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Carmakers urged to improve EV batteries' 'unsustainable' performance in collisions

Tesla Model Y in Euro NCAP crash testing

Motorists could face continued rises in electric vehicle (EV) insurance policy prices if carmakers fail to address batteries’ “unsustainable” performance in minor collisions.

That is the conclusion of Thatcham Research director Matthew Avery, who is urging an acceleration in technology to make EVs less prone to write-offs.

In the majority of EV collisions, there is no way to repair or assess even slightly damaged battery packs after accidents, forcing insurance companies to write off cars - leading to higher premiums.

According to a report published by Reuters, EV battery packs are now "piling up" in scrapyards as a result of cars being written off with relatively minor damage.

Avery said: “We're buying electric cars for sustainability reasons, but an EV isn't very sustainable if you've got to throw the battery away after a minor collision."

According to Reuters, some car manufacturers, including Ford – which unveiled its new zero-emissions Explorer SUV last week – are making battery packs easier to repair, but others, such as Tesla, have opted to used structural battery packs, which are said to have "zero repairability."

Despite the poor survival rate of their batteries, EVs have consistently performed well in Euro NCAP crash tests in recent times.

Tesla’s Model Y (pictured above), the Mazda MX-30 and Volkswagen’s ID.3 are among a long list of EVs to record five-star ratings.

However, Reuter’s research suggests their batteries are more vulnerable than occupants in the event of a collision.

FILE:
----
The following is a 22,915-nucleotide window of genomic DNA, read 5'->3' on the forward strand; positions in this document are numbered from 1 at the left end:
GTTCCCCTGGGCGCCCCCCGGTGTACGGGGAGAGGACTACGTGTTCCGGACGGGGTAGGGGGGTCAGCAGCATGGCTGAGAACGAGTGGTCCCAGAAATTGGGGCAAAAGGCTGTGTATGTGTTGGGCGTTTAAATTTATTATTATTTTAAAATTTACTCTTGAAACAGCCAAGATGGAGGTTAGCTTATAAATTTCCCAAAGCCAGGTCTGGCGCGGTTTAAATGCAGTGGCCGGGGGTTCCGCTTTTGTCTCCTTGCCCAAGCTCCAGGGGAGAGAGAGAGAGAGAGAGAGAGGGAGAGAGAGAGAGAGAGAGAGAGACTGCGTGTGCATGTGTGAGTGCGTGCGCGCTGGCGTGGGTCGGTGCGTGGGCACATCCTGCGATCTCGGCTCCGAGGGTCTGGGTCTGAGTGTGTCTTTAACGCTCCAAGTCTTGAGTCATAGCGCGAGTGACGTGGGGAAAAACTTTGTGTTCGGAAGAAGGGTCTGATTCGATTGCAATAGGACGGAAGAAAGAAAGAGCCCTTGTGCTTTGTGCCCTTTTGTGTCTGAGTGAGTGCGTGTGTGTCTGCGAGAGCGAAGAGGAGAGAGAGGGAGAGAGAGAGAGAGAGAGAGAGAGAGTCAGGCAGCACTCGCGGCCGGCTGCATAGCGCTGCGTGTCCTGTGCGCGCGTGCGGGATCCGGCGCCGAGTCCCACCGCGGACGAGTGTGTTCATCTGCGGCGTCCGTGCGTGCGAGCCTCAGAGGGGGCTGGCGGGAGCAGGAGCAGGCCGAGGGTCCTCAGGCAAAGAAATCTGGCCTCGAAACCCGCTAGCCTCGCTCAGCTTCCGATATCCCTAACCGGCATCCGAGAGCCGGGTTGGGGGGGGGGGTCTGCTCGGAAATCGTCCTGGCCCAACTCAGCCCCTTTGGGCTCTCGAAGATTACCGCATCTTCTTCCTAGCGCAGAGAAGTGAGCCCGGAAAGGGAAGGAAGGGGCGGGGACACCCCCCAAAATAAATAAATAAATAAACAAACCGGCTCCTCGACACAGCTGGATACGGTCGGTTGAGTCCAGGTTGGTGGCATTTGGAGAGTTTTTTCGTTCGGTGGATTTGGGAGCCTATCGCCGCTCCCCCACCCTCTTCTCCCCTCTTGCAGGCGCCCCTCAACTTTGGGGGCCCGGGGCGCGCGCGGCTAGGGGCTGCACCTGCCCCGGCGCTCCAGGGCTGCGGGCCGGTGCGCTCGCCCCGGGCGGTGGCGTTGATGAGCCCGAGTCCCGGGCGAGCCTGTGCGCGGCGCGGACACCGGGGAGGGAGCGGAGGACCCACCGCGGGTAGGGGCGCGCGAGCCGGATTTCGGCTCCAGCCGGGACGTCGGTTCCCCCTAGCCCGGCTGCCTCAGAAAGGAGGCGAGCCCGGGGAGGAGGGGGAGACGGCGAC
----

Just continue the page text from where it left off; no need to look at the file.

Michael Hill, head of operations at Doncaster-based salvage company Synetiq, said the number of EVs in the isolation bay at its facility – where they must be checked to avoid fire risk – has soared in the last 12 months. The company now processes around 20 per day.

"We've seen a really big shift and it's across all manufacturers," Hill said.

The UK currently has no EV battery recycling facilities, so Synetiq must remove the batteries from written-off cars and store them in containers.

Hill estimated at least 95% of the cells in the hundreds of EV battery packs - and thousands of hybrid battery packs - Synetiq has stored at Doncaster are undamaged and should be reused.

In a recent episode of the AM News Show podcast Journey Energy Solutions managing director Darren Riva spoke of the role of battery-facilitated energy storage in the UK’s bid to become more energy efficient – driving its use of renewables.

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